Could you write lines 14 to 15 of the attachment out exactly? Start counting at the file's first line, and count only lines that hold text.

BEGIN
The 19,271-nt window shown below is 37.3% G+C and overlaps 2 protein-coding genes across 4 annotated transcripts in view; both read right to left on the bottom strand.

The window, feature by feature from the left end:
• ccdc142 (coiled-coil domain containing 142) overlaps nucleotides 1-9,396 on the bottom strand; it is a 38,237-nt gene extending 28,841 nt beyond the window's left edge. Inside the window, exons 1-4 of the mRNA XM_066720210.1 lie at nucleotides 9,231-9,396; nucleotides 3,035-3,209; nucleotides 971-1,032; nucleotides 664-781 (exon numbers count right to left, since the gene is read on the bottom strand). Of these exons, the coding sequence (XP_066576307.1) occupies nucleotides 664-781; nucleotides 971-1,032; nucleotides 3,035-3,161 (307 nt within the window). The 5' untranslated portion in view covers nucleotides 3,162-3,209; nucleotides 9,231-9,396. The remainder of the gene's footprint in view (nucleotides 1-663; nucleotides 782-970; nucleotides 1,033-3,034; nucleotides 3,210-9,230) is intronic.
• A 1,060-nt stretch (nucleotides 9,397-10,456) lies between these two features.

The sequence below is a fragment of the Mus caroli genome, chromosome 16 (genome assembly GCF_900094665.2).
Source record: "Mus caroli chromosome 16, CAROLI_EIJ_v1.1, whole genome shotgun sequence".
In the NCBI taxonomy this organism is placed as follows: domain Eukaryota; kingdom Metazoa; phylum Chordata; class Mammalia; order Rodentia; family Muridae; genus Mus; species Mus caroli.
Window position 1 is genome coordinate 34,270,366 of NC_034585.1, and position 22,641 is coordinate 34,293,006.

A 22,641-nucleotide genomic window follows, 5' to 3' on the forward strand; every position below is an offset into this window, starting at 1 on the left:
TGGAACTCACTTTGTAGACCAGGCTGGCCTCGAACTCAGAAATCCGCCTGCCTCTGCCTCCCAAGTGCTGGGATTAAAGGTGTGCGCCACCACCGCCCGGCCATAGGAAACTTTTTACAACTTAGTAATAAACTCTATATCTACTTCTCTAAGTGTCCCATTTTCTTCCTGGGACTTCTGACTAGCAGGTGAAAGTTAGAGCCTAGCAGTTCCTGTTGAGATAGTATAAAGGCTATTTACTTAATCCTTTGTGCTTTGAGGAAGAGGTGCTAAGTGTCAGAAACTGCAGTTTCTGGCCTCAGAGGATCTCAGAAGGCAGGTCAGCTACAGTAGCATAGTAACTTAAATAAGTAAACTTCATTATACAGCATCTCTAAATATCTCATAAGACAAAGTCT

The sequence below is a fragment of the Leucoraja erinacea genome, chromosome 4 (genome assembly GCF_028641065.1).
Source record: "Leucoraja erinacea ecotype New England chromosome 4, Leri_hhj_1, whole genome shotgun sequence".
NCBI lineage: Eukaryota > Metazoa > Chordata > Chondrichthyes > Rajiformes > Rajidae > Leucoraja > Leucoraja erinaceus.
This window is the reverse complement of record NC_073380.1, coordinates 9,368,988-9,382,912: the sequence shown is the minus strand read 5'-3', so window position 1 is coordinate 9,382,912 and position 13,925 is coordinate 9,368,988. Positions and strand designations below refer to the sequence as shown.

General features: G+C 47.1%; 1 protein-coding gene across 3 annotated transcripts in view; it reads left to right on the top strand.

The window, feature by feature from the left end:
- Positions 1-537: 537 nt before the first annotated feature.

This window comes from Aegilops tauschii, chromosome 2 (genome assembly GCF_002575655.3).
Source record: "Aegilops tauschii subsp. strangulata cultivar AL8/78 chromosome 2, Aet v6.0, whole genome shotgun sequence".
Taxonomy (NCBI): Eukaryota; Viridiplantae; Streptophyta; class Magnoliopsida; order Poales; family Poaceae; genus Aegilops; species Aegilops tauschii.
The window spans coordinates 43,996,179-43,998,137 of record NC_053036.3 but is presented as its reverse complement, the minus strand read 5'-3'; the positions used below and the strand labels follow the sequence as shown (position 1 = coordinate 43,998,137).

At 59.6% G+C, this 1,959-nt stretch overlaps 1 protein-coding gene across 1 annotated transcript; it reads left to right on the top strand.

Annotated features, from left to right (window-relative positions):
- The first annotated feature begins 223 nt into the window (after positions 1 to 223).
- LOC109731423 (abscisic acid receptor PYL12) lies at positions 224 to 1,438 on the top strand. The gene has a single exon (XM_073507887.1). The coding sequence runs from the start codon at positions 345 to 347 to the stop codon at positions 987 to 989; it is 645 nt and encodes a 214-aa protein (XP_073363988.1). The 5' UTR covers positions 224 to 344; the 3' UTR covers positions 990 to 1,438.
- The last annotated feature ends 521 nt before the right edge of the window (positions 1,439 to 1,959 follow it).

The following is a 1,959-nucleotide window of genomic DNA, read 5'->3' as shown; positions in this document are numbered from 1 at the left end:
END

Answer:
This window is the reverse complement of record NC_073380.1, coordinates 9,368,988-9,382,912: the sequence shown is the minus strand read 5'-3', so window position 1 is coordinate 9,382,912 and position 13,925 is coordinate 9,368,988. Positions and strand designations below refer to the sequence as shown.

General features: G+C 47.1%; 1 protein-coding gene across 3 annotated transcripts in view; it reads left to right on the top strand.